General

Aaron hated to think it, but his mother was an unpleasant woman. She was not overly old, but her body had aged passed her years so much so that she wore the wizened features of an old crone. The occasional strand of her once golden hair could still be seen though the lifeless grey mane that limply framed her aging face. Her forehead was wrinkled by many peaks and trenches - caused by years of consistent scowling - which unflatteringly crowned eyes that permanently harboured a disdainful glare, shadowing their beautifully unique shade of blue. Her entire face seemed drained of any signs of joy and amusement, instead her frumpy cheeks told a tale of regular displeasure.

By chrism3, April 27, 2016.
General

At 1: Crawling on the soft carpet, surrounded by her loved ones. Clapping and cheering for accomplishing the simple task. Food dribbles down her velvet skin, the wet food sliding down the bib like slime oozing from a monster, yet coos are made and only a small taunt is given.
At 15: She walks fine, and in fact she swaggers. Her attitude, behaviour, composure radiates confidence, maybe too much confidence. Without asking, food is brought to her yet no thanks or gratitude is expressed. No one cares whether she is eating, all are pre-occupied with their own business- bills, work, money.
At 25: An independent woman. Food is made by herself, yet it is barely a sustainable diet; ramen noodles for breakfast, lunch and dinner. Tasty... She has become a robotic mouse, waking up, driving, working, eating, sleeping, the routine is maintained for many years. No-one recognizes her achievement unless she has graduated, married or done something spectacular. Everyone is trying to outshine one another - 'trivial' achievements don't matter.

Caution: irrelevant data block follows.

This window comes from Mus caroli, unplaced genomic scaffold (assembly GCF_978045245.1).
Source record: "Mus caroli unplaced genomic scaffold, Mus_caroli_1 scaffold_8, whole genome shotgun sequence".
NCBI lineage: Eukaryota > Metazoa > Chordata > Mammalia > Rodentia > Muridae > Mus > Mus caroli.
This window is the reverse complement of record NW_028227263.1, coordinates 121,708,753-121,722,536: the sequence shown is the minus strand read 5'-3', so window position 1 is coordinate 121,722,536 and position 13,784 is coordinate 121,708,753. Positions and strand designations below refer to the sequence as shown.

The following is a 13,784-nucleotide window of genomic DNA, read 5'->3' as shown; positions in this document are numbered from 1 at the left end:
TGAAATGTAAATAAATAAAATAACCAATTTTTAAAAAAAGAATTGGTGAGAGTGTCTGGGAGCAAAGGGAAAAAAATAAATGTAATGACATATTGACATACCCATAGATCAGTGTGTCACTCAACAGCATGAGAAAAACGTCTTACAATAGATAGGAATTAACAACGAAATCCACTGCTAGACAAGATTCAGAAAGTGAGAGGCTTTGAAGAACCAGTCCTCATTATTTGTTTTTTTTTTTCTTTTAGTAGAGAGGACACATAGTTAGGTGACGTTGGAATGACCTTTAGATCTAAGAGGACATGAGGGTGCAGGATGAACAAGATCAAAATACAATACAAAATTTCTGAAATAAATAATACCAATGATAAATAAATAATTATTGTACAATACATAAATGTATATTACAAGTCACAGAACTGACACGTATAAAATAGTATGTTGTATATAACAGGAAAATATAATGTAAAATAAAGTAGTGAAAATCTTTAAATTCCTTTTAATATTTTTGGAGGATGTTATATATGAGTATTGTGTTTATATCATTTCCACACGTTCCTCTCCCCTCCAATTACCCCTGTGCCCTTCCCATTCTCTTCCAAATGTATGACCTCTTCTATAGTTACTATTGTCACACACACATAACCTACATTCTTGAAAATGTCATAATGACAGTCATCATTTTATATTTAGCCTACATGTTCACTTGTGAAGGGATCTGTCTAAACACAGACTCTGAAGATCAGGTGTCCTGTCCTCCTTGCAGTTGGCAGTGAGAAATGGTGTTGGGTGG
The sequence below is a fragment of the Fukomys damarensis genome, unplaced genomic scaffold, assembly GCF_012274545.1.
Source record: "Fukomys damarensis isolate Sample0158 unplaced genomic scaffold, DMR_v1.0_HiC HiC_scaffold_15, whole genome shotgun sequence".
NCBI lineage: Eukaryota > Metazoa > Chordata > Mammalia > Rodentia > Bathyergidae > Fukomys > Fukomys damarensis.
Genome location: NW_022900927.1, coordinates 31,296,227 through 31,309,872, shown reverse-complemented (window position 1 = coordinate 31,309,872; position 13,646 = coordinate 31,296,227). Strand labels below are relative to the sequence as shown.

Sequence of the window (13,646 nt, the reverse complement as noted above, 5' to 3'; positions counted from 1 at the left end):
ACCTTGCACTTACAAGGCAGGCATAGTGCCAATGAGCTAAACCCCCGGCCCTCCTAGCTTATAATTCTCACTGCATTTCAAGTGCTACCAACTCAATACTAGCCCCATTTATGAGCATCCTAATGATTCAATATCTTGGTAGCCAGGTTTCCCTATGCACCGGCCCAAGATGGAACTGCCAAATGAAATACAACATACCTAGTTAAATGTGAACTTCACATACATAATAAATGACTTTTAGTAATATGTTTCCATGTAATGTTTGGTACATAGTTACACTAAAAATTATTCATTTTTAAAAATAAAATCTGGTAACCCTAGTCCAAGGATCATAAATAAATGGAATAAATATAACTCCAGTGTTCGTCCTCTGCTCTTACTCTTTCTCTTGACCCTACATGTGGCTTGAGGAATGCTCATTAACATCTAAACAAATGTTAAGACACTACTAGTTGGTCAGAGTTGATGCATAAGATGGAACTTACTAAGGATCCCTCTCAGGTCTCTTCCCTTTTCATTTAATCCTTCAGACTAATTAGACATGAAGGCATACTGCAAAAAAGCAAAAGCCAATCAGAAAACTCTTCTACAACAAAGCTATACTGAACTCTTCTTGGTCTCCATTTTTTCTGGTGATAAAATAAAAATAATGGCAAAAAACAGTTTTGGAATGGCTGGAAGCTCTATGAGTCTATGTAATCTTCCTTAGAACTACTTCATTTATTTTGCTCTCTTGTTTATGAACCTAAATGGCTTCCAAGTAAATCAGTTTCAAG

At 45: She coos at the child cradled gently in her arms. She herself looks different- the crazed robotic look is not there and neither is the confidence at fifteen; she is tired. Her eyes are weary and swollen, her feet ache from the demanding jobs and the child's wails act like sirens in her head. But, only love seems to be evident, the gentle touch on the baby's sweet moist hair, and the caring eyes never blinking at the child for fear they would miss this precious moment.
At 75: She is almost crawling once again, if not for the worn wooden stick she would crawl on the cold, hard ground. No-one is around her, the parents who cheered for her and provided have long left the world, yet even her kids whom she had provided for are not with her either. Each is too busy, occupied with their own lives they neglect their loving mother. The food tastes horrible, inedible.
At 80: Gone. No longer in this world, yet her grave surrounded by her kids.

By beebee, March 28, 2017.